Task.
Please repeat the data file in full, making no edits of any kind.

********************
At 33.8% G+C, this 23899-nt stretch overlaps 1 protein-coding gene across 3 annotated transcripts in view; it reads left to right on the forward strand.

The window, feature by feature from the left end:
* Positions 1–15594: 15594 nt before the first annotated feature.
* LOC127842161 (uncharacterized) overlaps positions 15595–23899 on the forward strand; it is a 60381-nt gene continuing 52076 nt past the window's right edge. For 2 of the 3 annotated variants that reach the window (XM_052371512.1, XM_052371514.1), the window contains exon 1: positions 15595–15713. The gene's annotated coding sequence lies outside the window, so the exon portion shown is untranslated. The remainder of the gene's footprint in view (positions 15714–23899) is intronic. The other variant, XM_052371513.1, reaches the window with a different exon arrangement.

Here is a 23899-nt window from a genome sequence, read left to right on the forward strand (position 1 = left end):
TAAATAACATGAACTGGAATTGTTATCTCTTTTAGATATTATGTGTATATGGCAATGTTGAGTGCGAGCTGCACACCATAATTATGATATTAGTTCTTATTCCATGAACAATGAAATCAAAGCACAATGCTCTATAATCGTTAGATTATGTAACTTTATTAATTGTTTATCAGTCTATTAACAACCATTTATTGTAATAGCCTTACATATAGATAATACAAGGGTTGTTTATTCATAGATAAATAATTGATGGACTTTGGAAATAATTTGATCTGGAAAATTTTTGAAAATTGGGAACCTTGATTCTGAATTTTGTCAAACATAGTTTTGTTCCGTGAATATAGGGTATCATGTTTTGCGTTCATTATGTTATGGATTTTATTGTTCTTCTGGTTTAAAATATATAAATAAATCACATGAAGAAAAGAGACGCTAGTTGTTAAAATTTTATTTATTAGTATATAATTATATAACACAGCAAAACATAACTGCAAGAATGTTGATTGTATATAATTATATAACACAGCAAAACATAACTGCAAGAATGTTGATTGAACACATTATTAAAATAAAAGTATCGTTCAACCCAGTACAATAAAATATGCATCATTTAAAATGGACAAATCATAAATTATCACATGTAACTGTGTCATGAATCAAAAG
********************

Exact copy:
At 33.8% G+C, this 23899-nt stretch overlaps 1 protein-coding gene across 3 annotated transcripts in view; it reads left to right on the forward strand.

The window, feature by feature from the left end:
* Positions 1–15594: 15594 nt before the first annotated feature.
* LOC127842161 (uncharacterized) overlaps positions 15595–23899 on the forward strand; it is a 60381-nt gene continuing 52076 nt past the window's right edge. For 2 of the 3 annotated variants that reach the window (XM_052371512.1, XM_052371514.1), the window contains exon 1: positions 15595–15713. The gene's annotated coding sequence lies outside the window, so the exon portion shown is untranslated. The remainder of the gene's footprint in view (positions 15714–23899) is intronic. The other variant, XM_052371513.1, reaches the window with a different exon arrangement.

Here is a 23899-nt window from a genome sequence, read left to right on the forward strand (position 1 = left end):
TAAATAACATGAACTGGAATTGTTATCTCTTTTAGATATTATGTGTATATGGCAATGTTGAGTGCGAGCTGCACACCATAATTATGATATTAGTTCTTATTCCATGAACAATGAAATCAAAGCACAATGCTCTATAATCGTTAGATTATGTAACTTTATTAATTGTTTATCAGTCTATTAACAACCATTTATTGTAATAGCCTTACATATAGATAATACAAGGGTTGTTTATTCATAGATAAATAATTGATGGACTTTGGAAATAATTTGATCTGGAAAATTTTTGAAAATTGGGAACCTTGATTCTGAATTTTGTCAAACATAGTTTTGTTCCGTGAATATAGGGTATCATGTTTTGCGTTCATTATGTTATGGATTTTATTGTTCTTCTGGTTTAAAATATATAAATAAATCACATGAAGAAAAGAGACGCTAGTTGTTAAAATTTTATTTATTAGTATATAATTATATAACACAGCAAAACATAACTGCAAGAATGTTGATTGTATATAATTATATAACACAGCAAAACATAACTGCAAGAATGTTGATTGAACACATTATTAAAATAAAAGTATCGTTCAACCCAGTACAATAAAATATGCATCATTTAAAATGGACAAATCATAAATTATCACATGTAACTGTGTCATGAATCAAAAG